Information personnel unveiled some
startling statistics. It took 11 months to
move two blocks, some 7 months longer
than it took early settlers to walk from
Missouri to Utah pulling handcarts filled
with all their possessions. The assumption was that the possessions included
the pioneers’ office equipment. Had the
move been to Hooper, a small community southwest of Ogden, it would have
taken 22 years, an entire career for a
typical moving coordinator. Knowing of
my fondness for the old building, Larry
Lassen displayed a photo showing my
reaction to news of the move—a portrait
of an enraged gorilla.
Ira Menacker (with wand) and Bob
Fischer cavorted to the music of the
Nutcracker Suite as they warmed up
for the highlight of a Sugar Plum Fairy
performance—when Menacker leaped
through the air into Fischer’s arms. The
wand had a pin as its tip that Menacker
used to pop the balloons that were an
important part of the fairies’ costumes.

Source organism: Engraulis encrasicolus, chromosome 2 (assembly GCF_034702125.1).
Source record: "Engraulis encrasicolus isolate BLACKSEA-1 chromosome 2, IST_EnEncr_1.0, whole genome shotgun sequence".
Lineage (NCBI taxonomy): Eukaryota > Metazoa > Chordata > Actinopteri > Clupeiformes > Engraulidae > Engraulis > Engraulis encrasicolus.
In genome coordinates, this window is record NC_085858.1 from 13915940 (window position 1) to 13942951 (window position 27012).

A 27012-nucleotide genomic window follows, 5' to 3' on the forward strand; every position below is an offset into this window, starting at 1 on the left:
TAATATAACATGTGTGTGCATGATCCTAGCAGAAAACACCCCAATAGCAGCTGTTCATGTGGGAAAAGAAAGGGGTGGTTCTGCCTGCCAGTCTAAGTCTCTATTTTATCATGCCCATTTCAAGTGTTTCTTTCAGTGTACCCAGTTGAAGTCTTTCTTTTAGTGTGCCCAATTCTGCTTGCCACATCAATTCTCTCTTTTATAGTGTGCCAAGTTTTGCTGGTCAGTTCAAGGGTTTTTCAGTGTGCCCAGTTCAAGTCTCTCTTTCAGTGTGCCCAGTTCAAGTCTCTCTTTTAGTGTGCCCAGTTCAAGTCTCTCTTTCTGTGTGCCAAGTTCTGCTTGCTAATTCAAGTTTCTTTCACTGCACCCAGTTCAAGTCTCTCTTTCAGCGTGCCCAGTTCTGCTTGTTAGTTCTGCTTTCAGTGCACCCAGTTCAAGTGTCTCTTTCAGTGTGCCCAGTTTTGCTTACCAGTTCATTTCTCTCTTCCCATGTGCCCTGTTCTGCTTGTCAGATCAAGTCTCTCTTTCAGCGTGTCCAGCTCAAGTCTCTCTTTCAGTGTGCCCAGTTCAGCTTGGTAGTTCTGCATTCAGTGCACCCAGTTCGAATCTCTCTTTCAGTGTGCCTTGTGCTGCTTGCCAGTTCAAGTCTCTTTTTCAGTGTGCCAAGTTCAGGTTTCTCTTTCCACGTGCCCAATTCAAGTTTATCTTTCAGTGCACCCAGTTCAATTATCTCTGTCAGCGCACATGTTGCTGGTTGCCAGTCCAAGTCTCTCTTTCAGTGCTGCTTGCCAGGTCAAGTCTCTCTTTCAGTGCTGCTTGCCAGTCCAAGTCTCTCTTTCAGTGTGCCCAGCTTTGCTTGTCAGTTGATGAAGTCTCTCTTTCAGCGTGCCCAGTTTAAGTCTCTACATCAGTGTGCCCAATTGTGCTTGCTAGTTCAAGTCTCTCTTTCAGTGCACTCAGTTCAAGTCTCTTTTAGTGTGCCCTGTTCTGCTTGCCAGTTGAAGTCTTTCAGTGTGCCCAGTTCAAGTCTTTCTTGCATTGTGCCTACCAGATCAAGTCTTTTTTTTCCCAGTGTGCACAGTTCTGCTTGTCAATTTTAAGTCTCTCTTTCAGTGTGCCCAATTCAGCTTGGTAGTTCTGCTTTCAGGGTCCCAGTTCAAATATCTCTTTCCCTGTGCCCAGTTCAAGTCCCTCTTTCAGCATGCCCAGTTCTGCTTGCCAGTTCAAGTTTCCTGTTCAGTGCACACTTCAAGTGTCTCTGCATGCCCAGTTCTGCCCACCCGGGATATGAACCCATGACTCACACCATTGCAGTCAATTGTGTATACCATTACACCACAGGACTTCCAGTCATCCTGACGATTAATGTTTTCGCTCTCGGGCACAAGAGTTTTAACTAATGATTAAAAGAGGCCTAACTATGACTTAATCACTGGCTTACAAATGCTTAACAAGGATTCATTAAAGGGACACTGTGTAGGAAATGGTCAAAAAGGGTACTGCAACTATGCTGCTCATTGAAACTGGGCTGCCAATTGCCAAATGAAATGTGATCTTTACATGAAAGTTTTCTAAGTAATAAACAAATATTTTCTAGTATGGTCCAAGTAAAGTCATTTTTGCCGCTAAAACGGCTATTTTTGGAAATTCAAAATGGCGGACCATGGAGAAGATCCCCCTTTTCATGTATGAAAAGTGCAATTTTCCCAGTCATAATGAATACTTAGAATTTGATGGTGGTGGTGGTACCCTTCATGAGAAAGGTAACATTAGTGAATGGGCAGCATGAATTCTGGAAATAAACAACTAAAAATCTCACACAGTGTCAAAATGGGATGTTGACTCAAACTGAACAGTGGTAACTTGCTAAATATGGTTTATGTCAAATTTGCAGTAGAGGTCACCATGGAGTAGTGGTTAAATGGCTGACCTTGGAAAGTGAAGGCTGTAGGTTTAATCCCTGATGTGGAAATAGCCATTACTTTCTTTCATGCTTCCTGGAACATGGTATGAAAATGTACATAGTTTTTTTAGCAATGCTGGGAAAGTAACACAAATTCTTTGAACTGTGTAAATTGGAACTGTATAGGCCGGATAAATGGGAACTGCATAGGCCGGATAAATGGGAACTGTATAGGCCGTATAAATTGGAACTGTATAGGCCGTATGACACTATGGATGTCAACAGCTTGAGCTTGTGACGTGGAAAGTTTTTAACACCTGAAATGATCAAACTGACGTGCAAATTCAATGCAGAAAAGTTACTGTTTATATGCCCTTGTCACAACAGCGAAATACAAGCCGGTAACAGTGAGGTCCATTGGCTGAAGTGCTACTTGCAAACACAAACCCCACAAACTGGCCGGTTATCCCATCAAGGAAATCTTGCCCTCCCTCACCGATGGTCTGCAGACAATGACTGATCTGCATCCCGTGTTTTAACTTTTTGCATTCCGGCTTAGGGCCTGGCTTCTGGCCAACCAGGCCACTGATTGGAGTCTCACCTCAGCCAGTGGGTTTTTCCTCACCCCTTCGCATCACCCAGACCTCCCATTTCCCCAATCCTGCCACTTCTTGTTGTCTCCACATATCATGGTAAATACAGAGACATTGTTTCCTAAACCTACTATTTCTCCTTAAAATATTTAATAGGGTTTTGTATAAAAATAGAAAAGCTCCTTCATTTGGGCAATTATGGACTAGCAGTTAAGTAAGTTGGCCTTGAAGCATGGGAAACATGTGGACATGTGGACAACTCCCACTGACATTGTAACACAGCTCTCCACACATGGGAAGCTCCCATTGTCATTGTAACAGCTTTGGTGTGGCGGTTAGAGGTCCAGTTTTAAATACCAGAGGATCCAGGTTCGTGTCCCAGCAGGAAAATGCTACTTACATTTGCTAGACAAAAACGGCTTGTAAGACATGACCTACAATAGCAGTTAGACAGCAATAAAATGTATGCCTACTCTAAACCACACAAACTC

however, “Menacker was pretty nervous
about the whole thing.”
The “Return of the Sugar Plum
Fairies” was staged at the Mansion
House restaurant in Ogden for an appreciative luncheon audience of employees,
retirees, and their families. It was a great
success, although there is no indication
that the fairies ever performed again.
When a hearty laugh rang out across
a crowded room, Station people knew
Wyman Schmidt had appeared to spread
good cheer. Schmidt devoted much of
his spare time to song—with “The Chord
Rustlers,” a Bozeman men’s group, and
to a barbership quartet that sang at local
functions. A lead tenor, Schmidt started
singing in barbershop groups as a teenager. While serving in the U.S. Air Force
during the Korean War, he frequently was
assigned to Special Services to provide